HEYDON, Sir Christopher (by 1519-79), of Baconsthorpe, Norf.

Published in The History of Parliament: the House of Commons 1558-1603, ed. P.W. Hasler, 1981
Available from Boydell and Brewer



Family and Education

b. by 1519, 2nd but 1st surv. s. of Sir Christopher Heydon by Anne, da. of Sir John Heveningham of Ketteringham. m. (1) by 1540, Anne (d.1561), da. of Sir William Drury of Hawstead, Suff., 3s. 4da.; (2) lic. 23 July 1563, Temperance (d.1577), da. of Sir Wymond Carew of Antony, Cornw., wid. of Thomas Gray of Merton, s.p.; (3) lic. 4 Oct. 1578, Agnes, da. of Robert Crane of Chilton, Suff., wid. of John Smith of Halesworth, Suff. and of Francis Clopton of Long Melford, Suff., 1da. suc. fa. 11 Mar. 1541; gd.-fa. 16 Aug. 1551. Kntd. 1549.

Offices Held

J.p. Norf. 1547, q. by 1562, high steward of Norwich cathedral aft. 1557; jt. (with Sir Edmund Wyndham) ld. lt. Norf. from 1560, dep. lt. 1570, sheriff 1556-7, 1569-70, custos rot. from 1564.1


Heydon possessed over 30 manors in Norfolk as well as some property in West Wickham and other parts of Kent acquired by his ancestor Sir Henry Heydon, steward to Cecilia, widow of Richard Duke of York. It was this Sir Henry who built Baconsthorpe, the chief seat of the Heydons, the manor of Heydon, Norfolk, from which they originally came, remaining in the family until 1581. Heydon himself added to his estates by buying the site of Waborne priory with its extensive lands, and leased several manors in Norfolk from the dean and chapter of Norwich cathedral. In November 1561 he received a royal grant, for service rendered, allowing him to empark 200 acres of arable and the same amount of meadow land around Baconsthorpe, where he had a great reputation for hospitality. But for a late change of plan he would have entertained the Queen there on her East Anglian progress in 1578, and there too, at the other end of the social scale, ‘thirty head or master shepherds of his own flocks’ are said to have sat down to a Christmas dinner.2

Heydon was an active local official in the reigns of both Mary and Elizabeth, his name appearing on every important commission in Norfolk for both periods. Under Mary he no doubt conformed to Catholicism, as he and two of his sons were granted the reversion of the high stewardship of Norwich cathedral in October 1557, and he was just as conformable under her successor, advising the bishop of Norwich about the loyalty of justices to the protestant church in 1564, and sitting on the recusancy commission of 1572. In 1578 he supported Bishop Freake against a group of puritan justices. Yet he had in his library the radical Admonition to Parliament of 1574, and the preamble to his will, expressing his hope to be ‘among the elect number of salvation’, might be indicative of puritan leanings. Heydon’s tenure of the shrievalty coincided with the 1570 rebellion in Norfolk, the rebels intending to imprison him (and Sir William Butts) in Norwich cathedral. After the Duke of Norfolk’s disgrace in 1571, it fell to Heydon to take inventories of his possessions and make arrangements for the removal of his children to Essex. Heydon and Butts received the Privy Council letter to supervise the Norfolk election of 1571, and the two men served as knights of the shire. Heydon is not known to have spoken in the House, but he was named to a number of committees, including those concerning the subsidy (7 Apr.), the treasons bill (12 Apr.), procedure (26 Apr.), and the bill against great hosen (14 May). He was named to conferences with the Lords on 21 Apr., 10 May (bill of attainders, bill against bulls), and 21 May (increase of tillage, maintenance of the navy).3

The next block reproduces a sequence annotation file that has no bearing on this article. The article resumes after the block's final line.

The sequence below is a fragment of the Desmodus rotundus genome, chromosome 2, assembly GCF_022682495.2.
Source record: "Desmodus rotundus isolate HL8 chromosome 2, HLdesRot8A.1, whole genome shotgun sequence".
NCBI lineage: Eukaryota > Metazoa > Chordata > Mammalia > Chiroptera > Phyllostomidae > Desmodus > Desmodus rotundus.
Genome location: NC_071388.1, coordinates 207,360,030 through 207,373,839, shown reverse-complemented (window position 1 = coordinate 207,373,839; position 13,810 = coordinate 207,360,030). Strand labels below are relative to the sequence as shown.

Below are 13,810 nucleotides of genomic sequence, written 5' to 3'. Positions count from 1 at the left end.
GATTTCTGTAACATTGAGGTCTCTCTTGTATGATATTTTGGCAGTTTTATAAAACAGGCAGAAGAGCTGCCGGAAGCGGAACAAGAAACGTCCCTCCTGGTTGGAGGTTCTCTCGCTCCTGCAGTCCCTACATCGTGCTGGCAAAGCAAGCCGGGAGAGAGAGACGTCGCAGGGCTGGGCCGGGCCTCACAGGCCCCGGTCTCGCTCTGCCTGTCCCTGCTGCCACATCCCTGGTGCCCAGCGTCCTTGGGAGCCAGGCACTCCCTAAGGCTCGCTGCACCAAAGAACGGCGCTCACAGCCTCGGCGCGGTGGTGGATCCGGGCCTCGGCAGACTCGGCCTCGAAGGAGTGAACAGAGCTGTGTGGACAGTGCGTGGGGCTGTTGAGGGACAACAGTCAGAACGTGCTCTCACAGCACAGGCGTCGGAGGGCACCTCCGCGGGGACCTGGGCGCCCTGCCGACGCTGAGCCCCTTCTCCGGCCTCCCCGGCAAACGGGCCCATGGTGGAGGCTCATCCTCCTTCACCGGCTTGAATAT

By the time of his death at Baconsthorpe, 10 Dec. 1579, Heydon was in low water financially. He left debts of £2,400, to meet which all his stock and household goods were sold, together with land to the value of over £100 p.a. His will, dated the day before his death, and proved 27 June following, made generous—and presumably void—bequests to the Fishmongers’ Company, to the school which Sir John Gresham had endowed, and to Caius College, Cambridge. A daughter received £500, another £300, and annuities went to the younger sons. The plate included a gilt cup ‘which I had of the Queen for a new year’s gift’. His books were to go to Christopher, the son of his heir William, whose wife Anne was left extensive lands. William, already in debt to the tune of £3,500, was an executor, with his stepmother Lady Agnes and Miles Corbett; Heydon’s ‘very good lord the Earl of Sussex’ was appointed supervisor.4

Ref Volumes: 1558-1603

Author: N. M. Fuidge


  • 1. E150/641/13, 648/4; C142/190/44; Vis. Norf. (Norf. and Norwich Arch. Soc.), ii. 188-90; Blomefield, Norf. vi. 507; CPR, 1547-8, p. 87; H. Le Strange, Norf. Official Lists , 84; APC, vii. 359-60; A. H. Smith, thesis, 100-1; SP12/93; A. H. Smith County and Court, 163-4.
  • 2. Blomefield, vi. 178, 244, 505-7; ix. 220; E150/641/13, 648/4; LP Hen. VIII, xxi(2), pp. 346-7; CSP, 1560-3, p. 219.
  • 3. APC, iv. 296, 307, 365, 416; Le Strange, loc. cit.; Add. 48018, f. 294v.; Cam. Misc. ix(3), p. 58; Strype, Parker, ii. 137; PCC 25 Arundel; CPR, 1569-72, p. 165; N. Williams, Duke of Norfolk, 177-80; Lansd. 14, ff. 150-1; Mason, Hist Norf. 155; D’Ewes, 159, 165, 178, 179, 182, 183, 187, 189.
  • 4. C142/190/44; Smith thesis, 195; PCC 25 Arundel; Lansd. 67, f. 2 seq.; Norf. Rec. Soc. i. 21-2; Blomefield, x. 27